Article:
so if the system is accelerated, one of the particles always move before the other, which is precisely why the distance between the particles contracts. There is no need to program it, it is intrinsic to the limited speed of the information.

Quote from: Le Repteux on 03/07/2018 19:25:43so if the system is accelerated, one of the particles always move before the other, which is precisely why the distance between the particles contracts. There is no need to program it, it is intrinsic to the limited speed of the information.It isn't sufficient to produce contraction - it needs to be the right amount of contraction. It also needs to be the same regardless of which particle you accelerate, meaning that if you accelerate one away from the other, you still need to produce contraction rather than extension. I think your approach will be incapable of producing correct length contraction because it isn't simulating the cause of length contraction. If you were to start with two co-moving bonded particles sitting the wrong distance apart, your simulation would also need to be able to correct their separation (or produce an oscillation which produces correct average separation).

length contraction and expansion is just simply a distance change the light travels as opposed to anything mystical

Quote from: Thebox on 03/07/2018 22:28:16length contraction and expansion is just simply a distance change the light travels as opposed to anything mysticalIt isn't - it's a physical reduction in length. If you rotate a disc, you can fit more material into the circumference than pi would normally allow you to. Imagine a circle with a hundred space ships parked around the perimeter, the front of each touching the back of the one ahead. Then have them all move past the circle at 0.866c in such a way that for a moment they are all in the same places they were parked in earlier. Their speed of travel has halved their length, so you can actually have 200 space ships move past the circle on tangents to it and all fit in the same space around it as the 100 ships did when parked there. It is not a synchronisation issue masking their length, but physical contraction reducing it, the result being that all the moving 200 can fit in the space of the stationary 100 without any overlap.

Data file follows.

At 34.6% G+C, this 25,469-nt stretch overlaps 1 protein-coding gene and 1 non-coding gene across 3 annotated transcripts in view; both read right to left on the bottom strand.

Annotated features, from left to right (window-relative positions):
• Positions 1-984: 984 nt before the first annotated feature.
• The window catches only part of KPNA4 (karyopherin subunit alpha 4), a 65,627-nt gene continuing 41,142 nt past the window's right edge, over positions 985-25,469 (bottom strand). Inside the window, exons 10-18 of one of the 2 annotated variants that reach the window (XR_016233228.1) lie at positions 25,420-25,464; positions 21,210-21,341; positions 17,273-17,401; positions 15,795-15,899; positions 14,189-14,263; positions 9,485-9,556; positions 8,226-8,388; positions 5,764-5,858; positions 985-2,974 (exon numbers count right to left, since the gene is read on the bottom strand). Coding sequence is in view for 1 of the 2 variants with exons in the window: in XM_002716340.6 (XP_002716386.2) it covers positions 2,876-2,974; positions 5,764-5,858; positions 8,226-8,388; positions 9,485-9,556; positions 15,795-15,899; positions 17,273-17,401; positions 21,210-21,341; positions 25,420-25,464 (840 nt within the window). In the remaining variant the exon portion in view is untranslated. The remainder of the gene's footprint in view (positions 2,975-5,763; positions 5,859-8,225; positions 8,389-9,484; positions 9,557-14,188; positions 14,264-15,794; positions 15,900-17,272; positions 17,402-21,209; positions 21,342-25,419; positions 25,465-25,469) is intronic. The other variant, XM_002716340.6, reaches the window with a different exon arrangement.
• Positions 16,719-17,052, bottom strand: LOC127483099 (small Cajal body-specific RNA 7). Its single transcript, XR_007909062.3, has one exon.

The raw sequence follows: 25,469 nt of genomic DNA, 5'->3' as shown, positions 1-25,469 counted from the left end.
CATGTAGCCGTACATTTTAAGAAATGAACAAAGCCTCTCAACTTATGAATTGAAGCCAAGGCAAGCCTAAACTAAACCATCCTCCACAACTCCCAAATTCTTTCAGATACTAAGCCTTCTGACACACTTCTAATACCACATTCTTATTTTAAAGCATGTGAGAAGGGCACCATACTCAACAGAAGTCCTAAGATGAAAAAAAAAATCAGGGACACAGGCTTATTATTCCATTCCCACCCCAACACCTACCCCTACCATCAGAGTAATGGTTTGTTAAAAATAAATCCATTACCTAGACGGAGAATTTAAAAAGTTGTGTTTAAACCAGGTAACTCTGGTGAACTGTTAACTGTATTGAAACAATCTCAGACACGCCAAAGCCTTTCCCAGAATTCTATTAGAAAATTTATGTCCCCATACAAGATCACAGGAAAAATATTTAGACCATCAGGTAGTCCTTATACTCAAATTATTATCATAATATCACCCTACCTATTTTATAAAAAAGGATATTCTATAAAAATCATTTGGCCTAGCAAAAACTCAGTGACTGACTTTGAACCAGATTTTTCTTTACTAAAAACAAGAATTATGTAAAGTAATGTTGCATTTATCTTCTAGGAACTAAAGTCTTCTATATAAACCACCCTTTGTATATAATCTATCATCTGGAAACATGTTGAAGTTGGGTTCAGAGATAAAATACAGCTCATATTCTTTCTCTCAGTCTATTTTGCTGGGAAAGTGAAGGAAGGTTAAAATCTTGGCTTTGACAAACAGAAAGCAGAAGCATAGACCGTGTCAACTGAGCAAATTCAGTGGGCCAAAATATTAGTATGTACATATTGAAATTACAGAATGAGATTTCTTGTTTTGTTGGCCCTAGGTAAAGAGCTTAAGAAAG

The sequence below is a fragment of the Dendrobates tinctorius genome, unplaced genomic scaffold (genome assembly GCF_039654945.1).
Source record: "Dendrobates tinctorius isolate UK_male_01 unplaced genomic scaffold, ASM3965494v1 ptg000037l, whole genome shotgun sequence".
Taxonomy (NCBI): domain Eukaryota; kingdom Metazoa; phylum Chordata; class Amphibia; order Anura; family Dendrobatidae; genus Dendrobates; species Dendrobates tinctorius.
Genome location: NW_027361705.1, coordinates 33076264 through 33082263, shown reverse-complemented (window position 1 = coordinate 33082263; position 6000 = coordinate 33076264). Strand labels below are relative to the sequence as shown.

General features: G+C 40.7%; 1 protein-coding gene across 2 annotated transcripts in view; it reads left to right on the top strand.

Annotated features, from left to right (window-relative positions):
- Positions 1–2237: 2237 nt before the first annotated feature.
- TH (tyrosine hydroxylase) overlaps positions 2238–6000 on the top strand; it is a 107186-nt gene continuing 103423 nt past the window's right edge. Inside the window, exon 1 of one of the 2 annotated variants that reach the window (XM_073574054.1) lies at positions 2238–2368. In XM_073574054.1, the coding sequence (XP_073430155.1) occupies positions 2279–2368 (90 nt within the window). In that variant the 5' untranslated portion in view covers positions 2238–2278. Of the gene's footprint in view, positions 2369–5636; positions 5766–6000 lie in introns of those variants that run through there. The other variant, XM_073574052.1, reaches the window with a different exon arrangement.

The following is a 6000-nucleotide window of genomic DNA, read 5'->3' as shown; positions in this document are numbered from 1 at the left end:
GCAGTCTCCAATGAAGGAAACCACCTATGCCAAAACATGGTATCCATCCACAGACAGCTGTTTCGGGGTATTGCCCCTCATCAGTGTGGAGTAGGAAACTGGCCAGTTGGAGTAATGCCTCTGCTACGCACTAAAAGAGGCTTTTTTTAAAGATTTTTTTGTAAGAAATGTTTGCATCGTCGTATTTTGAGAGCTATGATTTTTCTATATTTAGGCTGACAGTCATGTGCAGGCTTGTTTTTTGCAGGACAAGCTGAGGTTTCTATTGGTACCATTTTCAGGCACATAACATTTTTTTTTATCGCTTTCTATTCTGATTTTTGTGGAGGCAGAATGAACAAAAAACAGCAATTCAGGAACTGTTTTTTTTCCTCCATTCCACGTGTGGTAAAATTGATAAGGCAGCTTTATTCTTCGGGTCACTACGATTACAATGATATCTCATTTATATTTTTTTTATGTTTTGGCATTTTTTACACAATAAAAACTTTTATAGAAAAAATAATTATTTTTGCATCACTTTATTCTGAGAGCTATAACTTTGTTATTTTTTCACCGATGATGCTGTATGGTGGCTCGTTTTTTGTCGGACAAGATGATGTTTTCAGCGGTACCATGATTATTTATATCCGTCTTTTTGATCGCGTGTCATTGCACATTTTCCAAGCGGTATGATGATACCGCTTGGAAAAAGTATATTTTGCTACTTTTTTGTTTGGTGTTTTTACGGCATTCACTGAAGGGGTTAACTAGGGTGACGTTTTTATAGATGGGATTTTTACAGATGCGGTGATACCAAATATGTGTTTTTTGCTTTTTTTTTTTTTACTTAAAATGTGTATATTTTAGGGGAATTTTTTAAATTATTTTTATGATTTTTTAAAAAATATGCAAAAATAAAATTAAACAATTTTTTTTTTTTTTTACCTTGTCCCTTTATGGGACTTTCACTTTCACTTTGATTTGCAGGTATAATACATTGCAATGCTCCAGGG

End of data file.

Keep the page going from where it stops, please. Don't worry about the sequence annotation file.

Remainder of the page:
That is wrong sir, if we had a circular formation and rotated it, the formation will expand because of the centrifuge, just like the Earths equator does?

key point - The rear of the object would need to be travelling faster than the front of the object for a length contraction.

So in light of the new information, we should look at, where we are going wrong in our interpretation of length contraction. Are we to ignore basic physical facts for something mystical instead?

Make a disc lightyears in diameter and rotate it. The centrifugal force can be so small that the edge will contract and try to crush inwards on the disc.

Quote from: David Cooper on 04/07/2018 19:10:27Make a disc lightyears in diameter and rotate it. The centrifugal force can be so small that the edge will contract and try to crush inwards on the disc.That seems backwards David and contradictory, it can't have a centrifugal force and the edge inverting against the direction of force?

Why not?